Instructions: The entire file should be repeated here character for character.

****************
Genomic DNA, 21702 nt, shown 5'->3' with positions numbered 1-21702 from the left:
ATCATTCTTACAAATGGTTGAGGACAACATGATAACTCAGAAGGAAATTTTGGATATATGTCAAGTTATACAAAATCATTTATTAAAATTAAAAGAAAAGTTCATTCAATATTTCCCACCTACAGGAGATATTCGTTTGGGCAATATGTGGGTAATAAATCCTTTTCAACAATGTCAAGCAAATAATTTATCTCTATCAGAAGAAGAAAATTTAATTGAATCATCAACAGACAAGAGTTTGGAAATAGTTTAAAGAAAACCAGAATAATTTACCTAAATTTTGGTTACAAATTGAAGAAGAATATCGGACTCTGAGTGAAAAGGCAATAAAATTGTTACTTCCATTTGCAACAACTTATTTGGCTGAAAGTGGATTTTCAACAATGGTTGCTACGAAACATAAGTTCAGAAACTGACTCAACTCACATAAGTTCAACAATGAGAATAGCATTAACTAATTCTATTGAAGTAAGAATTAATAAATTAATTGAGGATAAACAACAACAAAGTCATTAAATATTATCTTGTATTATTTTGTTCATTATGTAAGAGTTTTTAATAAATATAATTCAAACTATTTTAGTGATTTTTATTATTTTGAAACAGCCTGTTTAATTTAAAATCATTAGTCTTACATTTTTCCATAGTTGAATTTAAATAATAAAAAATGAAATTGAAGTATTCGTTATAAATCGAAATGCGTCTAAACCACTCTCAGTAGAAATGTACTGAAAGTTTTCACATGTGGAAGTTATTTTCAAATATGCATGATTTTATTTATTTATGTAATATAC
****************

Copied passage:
Genomic DNA, 21702 nt, shown 5'->3' with positions numbered 1-21702 from the left:
ATCATTCTTACAAATGGTTGAGGACAACATGATAACTCAGAAGGAAATTTTGGATATATGTCAAGTTATACAAAATCATTTATTAAAATTAAAAGAAAAGTTCATTCAATATTTCCCACCTACAGGAGATATTCGTTTGGGCAATATGTGGGTAATAAATCCTTTTCAACAATGTCAAGCAAATAATTTATCTCTATCAGAAGAAGAAAATTTAATTGAATCATCAACAGACAAGAGTTTGGAAATAGTTTAAAGAAAACCAGAATAATTTACCTAAATTTTGGTTACAAATTGAAGAAGAATATCGGACTCTGAGTGAAAAGGCAATAAAATTGTTACTTCCATTTGCAACAACTTATTTGGCTGAAAGTGGATTTTCAACAATGGTTGCTACGAAACATAAGTTCAGAAACTGACTCAACTCACATAAGTTCAACAATGAGAATAGCATTAACTAATTCTATTGAAGTAAGAATTAATAAATTAATTGAGGATAAACAACAACAAAGTCATTAAATATTATCTTGTATTATTTTGTTCATTATGTAAGAGTTTTTAATAAATATAATTCAAACTATTTTAGTGATTTTTATTATTTTGAAACAGCCTGTTTAATTTAAAATCATTAGTCTTACATTTTTCCATAGTTGAATTTAAATAATAAAAAATGAAATTGAAGTATTCGTTATAAATCGAAATGCGTCTAAACCACTCTCAGTAGAAATGTACTGAAAGTTTTCACATGTGGAAGTTATTTTCAAATATGCATGATTTTATTTATTTATGTAATATAC